Fired Up, Ready To Go! … “Bring on the jobs” & “The economic boom” in Horseheads, NY
The Village of Horseheads, in New York’s Chemung County, gave the green light last night to move forward with the construction of a Schlumberger facility that will support natural gas and hydraulic fracturing activity in the state’s Southern Tier. And while the process up to this long-awaited point has been laborious, time-intensive and at times contentious, the jury has finally spoken with the village’s board voting unanimously in favor of the project.
Horseheads Mayor Don Zeigler said “Little ‘ol sleepy hollow Horseheads is now on the map,” and another local resident said “What we are looking for now is enjoying the economic boom.”
Here’s a sampling of the early news reports on the village’s unanimous vote.
Horseheads Mayor Don Zeigler says the board stuck to its job, addressed the public’s concerns and moved forward with the project. “I’ve had people try to intimidate us, to sway our vote, we stayed the course and I am ashamed for some of the comments,” said Mayor Don Zeigler. “Shame on those people who tried to sway our votes to do an honest job.” Mayor Zeigler says the board did an honest appraisal of the project and as far as he’s concerned it’s a done deal.
Others say, bring on the jobs. “Some of their early projects have already developed with local labor,” said Erin resident, Dave Blauvelt. “Speaking with some of the representatives, they’re very interested in having local labor involved, which is very exciting.” Project representatives say Schlumberger will fill 75 percent of the 400 positions with local workers. Mayor Zeigler says the company will bring more than just jobs. “What we are looking for now is enjoying the economic boom, houses are going, staff is coming in, they’re hiring people, it’s a first class company,” Zeigler said.”
“Little ‘ol sleepy hollow Horseheads is now on the map,” says Village of Horseheads Mayor Donald Zeigler. After months of study and debate, Schlumberger is coming to Horseheads. “We need new industry in Chemung County and these guys have a really good track record. They’re one of the top 500 greenest companies in America and I couldn’t be happier that this project has been approved,” says Michael Sincock of Pine City. The village board unanimously gave the gas drilling support center the green light Thursday night. It will open an 88 acre site here in Horseheads. And is expected to bring 300 jobs to the area. “What we’re looking forward to now is the economic boom. Houses are going. Some of their staff is coming in. They’re hiring people who have been laid off,” says Mayor Zeigler.”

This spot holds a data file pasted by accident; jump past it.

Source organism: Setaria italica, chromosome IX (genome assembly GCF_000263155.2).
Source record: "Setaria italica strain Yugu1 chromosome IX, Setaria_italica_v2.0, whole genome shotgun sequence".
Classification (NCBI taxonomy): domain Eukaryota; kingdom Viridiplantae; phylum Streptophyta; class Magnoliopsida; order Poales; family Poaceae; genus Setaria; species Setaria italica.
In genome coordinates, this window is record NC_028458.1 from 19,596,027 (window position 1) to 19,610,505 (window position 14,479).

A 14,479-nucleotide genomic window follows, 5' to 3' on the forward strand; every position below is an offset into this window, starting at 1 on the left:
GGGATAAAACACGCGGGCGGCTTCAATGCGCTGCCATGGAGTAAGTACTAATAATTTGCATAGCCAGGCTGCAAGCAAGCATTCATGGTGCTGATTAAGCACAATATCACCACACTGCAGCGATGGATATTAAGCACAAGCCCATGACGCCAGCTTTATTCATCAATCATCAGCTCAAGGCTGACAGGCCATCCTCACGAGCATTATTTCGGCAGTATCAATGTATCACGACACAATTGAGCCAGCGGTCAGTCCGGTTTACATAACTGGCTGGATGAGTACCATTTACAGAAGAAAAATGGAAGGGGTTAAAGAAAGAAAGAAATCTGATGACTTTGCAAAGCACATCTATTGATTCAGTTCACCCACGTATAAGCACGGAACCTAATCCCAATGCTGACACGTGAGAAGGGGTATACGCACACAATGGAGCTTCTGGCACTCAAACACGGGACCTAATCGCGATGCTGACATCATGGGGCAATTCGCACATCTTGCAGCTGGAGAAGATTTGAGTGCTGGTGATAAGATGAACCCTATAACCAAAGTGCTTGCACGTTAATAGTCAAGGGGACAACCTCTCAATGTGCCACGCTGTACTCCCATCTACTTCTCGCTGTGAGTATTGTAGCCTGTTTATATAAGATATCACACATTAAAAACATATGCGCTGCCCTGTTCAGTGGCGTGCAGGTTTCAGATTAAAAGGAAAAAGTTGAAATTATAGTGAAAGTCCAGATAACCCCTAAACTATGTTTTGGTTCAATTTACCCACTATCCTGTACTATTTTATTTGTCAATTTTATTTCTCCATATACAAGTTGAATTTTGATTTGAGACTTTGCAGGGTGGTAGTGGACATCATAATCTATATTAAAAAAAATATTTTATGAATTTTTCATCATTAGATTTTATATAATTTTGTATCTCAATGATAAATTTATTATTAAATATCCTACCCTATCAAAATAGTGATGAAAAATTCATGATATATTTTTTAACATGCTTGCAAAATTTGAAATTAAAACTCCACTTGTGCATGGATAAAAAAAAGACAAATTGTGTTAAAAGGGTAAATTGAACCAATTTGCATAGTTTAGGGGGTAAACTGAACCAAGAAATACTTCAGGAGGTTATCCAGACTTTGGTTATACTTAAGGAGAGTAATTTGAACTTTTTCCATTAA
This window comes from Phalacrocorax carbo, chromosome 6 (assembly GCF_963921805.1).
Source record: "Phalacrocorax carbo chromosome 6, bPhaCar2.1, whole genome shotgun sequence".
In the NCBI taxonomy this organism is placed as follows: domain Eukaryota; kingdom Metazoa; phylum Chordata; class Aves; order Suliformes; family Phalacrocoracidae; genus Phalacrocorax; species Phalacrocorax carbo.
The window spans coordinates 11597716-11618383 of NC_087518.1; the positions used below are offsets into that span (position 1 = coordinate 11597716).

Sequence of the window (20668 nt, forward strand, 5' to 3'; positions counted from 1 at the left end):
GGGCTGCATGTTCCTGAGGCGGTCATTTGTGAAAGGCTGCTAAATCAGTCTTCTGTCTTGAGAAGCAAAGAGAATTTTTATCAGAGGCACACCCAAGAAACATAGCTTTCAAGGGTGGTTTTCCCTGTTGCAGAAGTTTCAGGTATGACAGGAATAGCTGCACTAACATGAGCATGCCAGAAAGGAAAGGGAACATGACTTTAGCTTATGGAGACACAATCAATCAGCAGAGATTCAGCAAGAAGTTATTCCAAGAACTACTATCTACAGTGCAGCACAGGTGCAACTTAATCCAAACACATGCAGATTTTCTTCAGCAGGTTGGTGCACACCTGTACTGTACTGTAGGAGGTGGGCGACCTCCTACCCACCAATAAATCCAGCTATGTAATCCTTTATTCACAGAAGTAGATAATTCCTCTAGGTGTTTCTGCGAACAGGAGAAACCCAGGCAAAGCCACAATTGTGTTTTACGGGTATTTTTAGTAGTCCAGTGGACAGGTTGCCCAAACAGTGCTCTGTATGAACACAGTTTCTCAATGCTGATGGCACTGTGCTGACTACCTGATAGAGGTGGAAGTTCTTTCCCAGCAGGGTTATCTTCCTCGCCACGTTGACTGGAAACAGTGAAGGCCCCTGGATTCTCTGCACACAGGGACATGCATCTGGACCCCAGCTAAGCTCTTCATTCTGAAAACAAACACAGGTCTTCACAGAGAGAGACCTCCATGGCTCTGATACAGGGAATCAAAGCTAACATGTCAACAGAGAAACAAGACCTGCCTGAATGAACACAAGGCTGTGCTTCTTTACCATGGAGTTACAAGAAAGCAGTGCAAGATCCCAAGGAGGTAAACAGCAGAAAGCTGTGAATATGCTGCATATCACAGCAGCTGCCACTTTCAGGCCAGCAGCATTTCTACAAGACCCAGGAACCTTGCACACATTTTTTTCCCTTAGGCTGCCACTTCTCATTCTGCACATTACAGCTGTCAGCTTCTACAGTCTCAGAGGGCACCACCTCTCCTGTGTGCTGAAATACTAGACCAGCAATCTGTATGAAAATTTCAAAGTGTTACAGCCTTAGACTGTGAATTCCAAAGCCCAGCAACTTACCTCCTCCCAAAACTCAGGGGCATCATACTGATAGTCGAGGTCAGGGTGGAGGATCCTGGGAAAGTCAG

From the Elmira Star-Gazette:
“Horseheads trustees gave final village approval Thursday to site plans for a proposed Schlumberger Technology Corp. gas drilling service facility. The unanimous vote ends months of review and controversy surrounding the project, which is expected to create 400 jobs, but also stirred environmental concerns. Schlumberger plans to locate its facility on about 90 acres it owns in The Center at Horseheads industrial park. The site will provide support services to natural gas drilling companies operating in the area.
Mayor Don Zeigler said the Schlumberger project is bigger than anything Horseheads has ever dealt with, and that the review of their plans has been exhaustive. “There has been some pressure put on us to do our job,” Zeigler said. “We did our job. We went to the horse’s mouth to check on a lot of stuff. “Some of the misinformation in the public has been an attempt to sway our vote. We came here to do an honest and fair appraisal of what came before us. I know we did it.”
“A natural gas drilling services project in Horseheads that’s expected to create 400 jobs has been given final approval. After months of debate, the board voted to approve the site plan for Schlumberger Thursday night. … “I’m thrilled that they approved the project. I think we need the industry. I think the environmental issues here were overblown by a minority of the people,” said neighbor Michael Sincock. The mayor says the site plan approved addresses all of the concerns raised by neighbors. He says this has been a six month long process of review, discussion and public hearings. “This process started last spring and what is it now? It’s October. This is not rushing a project. We spent a lot of time and money for our engineer,” said Mayor Donald Ziegler.”